Breaking down the cost of vaccine hesitancy would be simple if we could draw a causal relationship between Republican leaders’ anti-vaccine messaging and the adoption of those ideas by Americans, and then from those ideas to deaths due to non-vaccination. Unfortunately, we don’t have the data to do so. Individual vaccine skepticism cannot be traced back to a single source, and even if it could, we don’t know exactly who is unvaccinated and what their political affiliations are.
What we do have is a patchwork of estimations and correlations that, taken together, paint a blurry but nevertheless grim picture of how Republican leaders spread the vaccine hesitancy that has killed so many people. We know that as of April 2022, about 318,000 people had died from COVID because they were unvaccinated, according to research from Brown University. And the close association between Republican vaccine hesitancy and higher death rates has been documented. One study estimated that by the fall of 2021, vaccine uptake accounted for 10 percent of the total difference between Republican and Democratic deaths. But that estimate has changed—and even likely grown—over time.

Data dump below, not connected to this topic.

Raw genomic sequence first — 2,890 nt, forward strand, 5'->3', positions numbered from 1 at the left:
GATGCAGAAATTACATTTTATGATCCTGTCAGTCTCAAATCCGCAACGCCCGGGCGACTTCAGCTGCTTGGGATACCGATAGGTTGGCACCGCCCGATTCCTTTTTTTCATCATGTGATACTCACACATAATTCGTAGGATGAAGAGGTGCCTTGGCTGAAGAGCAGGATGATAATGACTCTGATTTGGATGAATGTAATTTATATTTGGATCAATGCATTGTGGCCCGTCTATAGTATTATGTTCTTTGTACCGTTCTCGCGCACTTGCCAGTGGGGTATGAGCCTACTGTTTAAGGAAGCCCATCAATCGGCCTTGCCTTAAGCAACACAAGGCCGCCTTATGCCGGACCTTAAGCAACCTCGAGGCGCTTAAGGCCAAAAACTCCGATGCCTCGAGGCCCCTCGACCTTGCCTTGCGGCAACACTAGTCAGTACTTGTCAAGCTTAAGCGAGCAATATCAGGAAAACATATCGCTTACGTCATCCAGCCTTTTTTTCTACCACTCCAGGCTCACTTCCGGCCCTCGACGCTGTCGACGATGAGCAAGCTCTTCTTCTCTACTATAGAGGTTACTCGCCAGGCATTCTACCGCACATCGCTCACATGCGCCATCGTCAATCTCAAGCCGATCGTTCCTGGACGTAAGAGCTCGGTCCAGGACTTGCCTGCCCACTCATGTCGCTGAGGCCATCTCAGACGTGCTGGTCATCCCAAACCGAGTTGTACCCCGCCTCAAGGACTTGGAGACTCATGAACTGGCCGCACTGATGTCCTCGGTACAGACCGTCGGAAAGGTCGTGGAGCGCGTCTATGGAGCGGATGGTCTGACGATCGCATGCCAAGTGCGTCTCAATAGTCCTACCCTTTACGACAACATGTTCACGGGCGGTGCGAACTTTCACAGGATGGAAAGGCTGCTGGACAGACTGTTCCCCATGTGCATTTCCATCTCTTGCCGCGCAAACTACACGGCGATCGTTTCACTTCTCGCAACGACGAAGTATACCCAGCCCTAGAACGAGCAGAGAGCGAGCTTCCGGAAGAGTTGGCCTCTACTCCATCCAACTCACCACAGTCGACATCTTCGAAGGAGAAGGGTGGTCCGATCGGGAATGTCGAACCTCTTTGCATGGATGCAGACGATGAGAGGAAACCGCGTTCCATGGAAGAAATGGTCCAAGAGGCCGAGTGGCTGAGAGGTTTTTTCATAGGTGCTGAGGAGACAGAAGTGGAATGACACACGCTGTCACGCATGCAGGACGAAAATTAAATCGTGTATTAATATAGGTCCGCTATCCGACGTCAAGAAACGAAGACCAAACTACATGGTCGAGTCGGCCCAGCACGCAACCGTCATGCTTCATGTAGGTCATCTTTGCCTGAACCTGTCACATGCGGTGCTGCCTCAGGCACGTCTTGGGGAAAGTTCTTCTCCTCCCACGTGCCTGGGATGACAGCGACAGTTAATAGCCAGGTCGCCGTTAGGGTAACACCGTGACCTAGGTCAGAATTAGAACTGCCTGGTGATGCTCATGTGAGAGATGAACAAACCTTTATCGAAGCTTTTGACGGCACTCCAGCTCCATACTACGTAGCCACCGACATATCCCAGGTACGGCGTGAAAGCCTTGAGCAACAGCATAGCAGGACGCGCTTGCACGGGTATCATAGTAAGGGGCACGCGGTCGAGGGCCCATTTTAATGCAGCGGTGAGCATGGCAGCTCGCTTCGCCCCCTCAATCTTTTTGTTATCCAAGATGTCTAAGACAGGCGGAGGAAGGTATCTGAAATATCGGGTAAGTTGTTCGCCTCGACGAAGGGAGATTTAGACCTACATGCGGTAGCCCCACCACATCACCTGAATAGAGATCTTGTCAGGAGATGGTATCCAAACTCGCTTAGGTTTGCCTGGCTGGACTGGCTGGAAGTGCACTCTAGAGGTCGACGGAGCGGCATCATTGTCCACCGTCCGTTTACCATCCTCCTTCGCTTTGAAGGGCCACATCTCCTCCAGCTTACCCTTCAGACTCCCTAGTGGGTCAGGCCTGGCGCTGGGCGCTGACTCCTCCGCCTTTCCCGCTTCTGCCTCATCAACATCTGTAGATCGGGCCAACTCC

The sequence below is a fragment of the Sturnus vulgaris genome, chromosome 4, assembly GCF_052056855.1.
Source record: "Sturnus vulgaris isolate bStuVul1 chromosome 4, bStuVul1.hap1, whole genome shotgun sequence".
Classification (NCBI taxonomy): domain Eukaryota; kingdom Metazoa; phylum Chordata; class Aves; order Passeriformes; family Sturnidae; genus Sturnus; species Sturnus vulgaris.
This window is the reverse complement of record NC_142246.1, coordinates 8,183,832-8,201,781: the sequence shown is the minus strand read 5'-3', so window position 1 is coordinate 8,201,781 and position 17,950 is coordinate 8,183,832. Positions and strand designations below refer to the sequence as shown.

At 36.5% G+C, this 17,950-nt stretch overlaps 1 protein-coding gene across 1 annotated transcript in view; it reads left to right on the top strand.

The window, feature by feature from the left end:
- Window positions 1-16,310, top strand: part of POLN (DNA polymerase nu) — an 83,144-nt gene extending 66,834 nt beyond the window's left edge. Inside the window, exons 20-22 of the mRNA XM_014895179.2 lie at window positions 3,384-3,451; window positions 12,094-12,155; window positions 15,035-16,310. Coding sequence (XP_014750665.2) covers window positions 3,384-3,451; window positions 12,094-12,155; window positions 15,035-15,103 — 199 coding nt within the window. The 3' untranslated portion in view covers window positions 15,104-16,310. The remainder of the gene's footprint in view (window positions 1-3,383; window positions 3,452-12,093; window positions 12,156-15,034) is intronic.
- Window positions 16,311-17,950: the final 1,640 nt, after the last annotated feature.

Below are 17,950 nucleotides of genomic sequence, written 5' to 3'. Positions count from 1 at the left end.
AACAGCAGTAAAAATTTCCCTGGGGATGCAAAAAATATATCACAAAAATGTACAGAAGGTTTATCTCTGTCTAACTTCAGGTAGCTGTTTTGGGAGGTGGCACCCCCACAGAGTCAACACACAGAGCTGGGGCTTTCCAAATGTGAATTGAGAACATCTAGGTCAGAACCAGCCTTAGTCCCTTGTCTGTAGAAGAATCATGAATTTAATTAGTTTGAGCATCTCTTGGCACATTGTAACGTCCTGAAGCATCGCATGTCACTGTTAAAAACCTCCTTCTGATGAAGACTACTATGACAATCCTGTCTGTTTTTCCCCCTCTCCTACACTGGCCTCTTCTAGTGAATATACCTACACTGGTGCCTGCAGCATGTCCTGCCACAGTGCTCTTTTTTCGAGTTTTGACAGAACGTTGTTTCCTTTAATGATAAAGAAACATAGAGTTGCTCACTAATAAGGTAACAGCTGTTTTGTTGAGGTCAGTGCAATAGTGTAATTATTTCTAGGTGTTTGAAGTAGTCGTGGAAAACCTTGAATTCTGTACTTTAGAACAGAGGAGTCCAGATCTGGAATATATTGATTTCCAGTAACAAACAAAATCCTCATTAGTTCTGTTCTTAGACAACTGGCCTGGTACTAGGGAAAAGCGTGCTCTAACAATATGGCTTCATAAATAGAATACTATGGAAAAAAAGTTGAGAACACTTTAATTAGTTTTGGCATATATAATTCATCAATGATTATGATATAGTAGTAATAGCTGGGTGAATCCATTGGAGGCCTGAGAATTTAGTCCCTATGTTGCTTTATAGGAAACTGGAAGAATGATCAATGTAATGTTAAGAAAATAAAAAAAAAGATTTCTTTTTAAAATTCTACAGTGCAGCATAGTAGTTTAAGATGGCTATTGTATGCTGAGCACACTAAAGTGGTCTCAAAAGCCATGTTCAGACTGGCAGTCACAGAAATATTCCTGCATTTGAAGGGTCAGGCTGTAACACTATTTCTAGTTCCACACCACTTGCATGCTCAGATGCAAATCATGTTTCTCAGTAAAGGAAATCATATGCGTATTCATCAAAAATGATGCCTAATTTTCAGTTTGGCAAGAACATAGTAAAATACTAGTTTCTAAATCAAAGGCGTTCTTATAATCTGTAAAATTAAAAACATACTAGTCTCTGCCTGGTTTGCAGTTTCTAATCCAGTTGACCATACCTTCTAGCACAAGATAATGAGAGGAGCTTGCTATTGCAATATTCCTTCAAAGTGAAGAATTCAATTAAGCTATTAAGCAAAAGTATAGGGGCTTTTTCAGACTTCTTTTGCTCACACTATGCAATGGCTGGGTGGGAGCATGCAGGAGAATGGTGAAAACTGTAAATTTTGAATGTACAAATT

Partisanship affected outcomes in the pandemic even before we had vaccines. A recent study found that from October 2020 to February 2021, the death rate in Republican-leaning counties was up to three times higher than that of Democratic-leaning counties, likely because of differences in masking and social distancing. Even when vaccines came around, these differences continued, Mauricio Santillana, an epidemiology expert at Northeastern University and a co-author of the study, told me. Follow-up research published in The Lancet Regional Health—Americas in October looked at deaths from April 2021 to March 2022 and found a 26 percent higher death rate in areas where voters leaned Republican. “There are subsequent and very serious [partisan] patterns with the Delta and Omicron waves, some of which can be explained by vaccination,” Bill Hanage, a co-author of the paper and an epidemiologist at Harvard, told me in an email.